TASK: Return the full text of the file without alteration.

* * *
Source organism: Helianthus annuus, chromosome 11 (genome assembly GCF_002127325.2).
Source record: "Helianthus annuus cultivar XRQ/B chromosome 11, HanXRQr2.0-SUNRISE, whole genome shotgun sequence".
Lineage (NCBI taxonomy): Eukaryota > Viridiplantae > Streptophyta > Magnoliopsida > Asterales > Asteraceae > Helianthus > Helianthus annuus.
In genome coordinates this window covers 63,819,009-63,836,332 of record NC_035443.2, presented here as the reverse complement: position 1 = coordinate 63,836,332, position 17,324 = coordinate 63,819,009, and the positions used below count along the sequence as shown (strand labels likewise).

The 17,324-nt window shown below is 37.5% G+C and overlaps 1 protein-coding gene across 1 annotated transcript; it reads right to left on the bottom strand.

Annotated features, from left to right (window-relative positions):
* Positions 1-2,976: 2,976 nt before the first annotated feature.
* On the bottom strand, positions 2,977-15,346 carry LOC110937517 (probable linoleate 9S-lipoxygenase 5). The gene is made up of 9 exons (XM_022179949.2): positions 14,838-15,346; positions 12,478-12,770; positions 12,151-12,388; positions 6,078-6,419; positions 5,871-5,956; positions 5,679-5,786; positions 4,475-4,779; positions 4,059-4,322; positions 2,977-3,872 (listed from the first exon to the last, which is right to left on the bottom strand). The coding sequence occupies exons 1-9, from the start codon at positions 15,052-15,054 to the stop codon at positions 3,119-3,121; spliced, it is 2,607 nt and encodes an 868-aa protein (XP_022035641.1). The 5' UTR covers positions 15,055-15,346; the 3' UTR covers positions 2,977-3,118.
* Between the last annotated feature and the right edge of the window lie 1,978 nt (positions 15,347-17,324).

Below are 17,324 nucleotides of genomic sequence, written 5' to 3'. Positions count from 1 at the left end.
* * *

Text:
Source organism: Helianthus annuus, chromosome 11 (genome assembly GCF_002127325.2).
Source record: "Helianthus annuus cultivar XRQ/B chromosome 11, HanXRQr2.0-SUNRISE, whole genome shotgun sequence".
Lineage (NCBI taxonomy): Eukaryota > Viridiplantae > Streptophyta > Magnoliopsida > Asterales > Asteraceae > Helianthus > Helianthus annuus.
In genome coordinates this window covers 63,819,009-63,836,332 of record NC_035443.2, presented here as the reverse complement: position 1 = coordinate 63,836,332, position 17,324 = coordinate 63,819,009, and the positions used below count along the sequence as shown (strand labels likewise).

The 17,324-nt window shown below is 37.5% G+C and overlaps 1 protein-coding gene across 1 annotated transcript; it reads right to left on the bottom strand.

Annotated features, from left to right (window-relative positions):
* Positions 1-2,976: 2,976 nt before the first annotated feature.
* On the bottom strand, positions 2,977-15,346 carry LOC110937517 (probable linoleate 9S-lipoxygenase 5). The gene is made up of 9 exons (XM_022179949.2): positions 14,838-15,346; positions 12,478-12,770; positions 12,151-12,388; positions 6,078-6,419; positions 5,871-5,956; positions 5,679-5,786; positions 4,475-4,779; positions 4,059-4,322; positions 2,977-3,872 (listed from the first exon to the last, which is right to left on the bottom strand). The coding sequence occupies exons 1-9, from the start codon at positions 15,052-15,054 to the stop codon at positions 3,119-3,121; spliced, it is 2,607 nt and encodes an 868-aa protein (XP_022035641.1). The 5' UTR covers positions 15,055-15,346; the 3' UTR covers positions 2,977-3,118.
* Between the last annotated feature and the right edge of the window lie 1,978 nt (positions 15,347-17,324).

Below are 17,324 nucleotides of genomic sequence, written 5' to 3'. Positions count from 1 at the left end.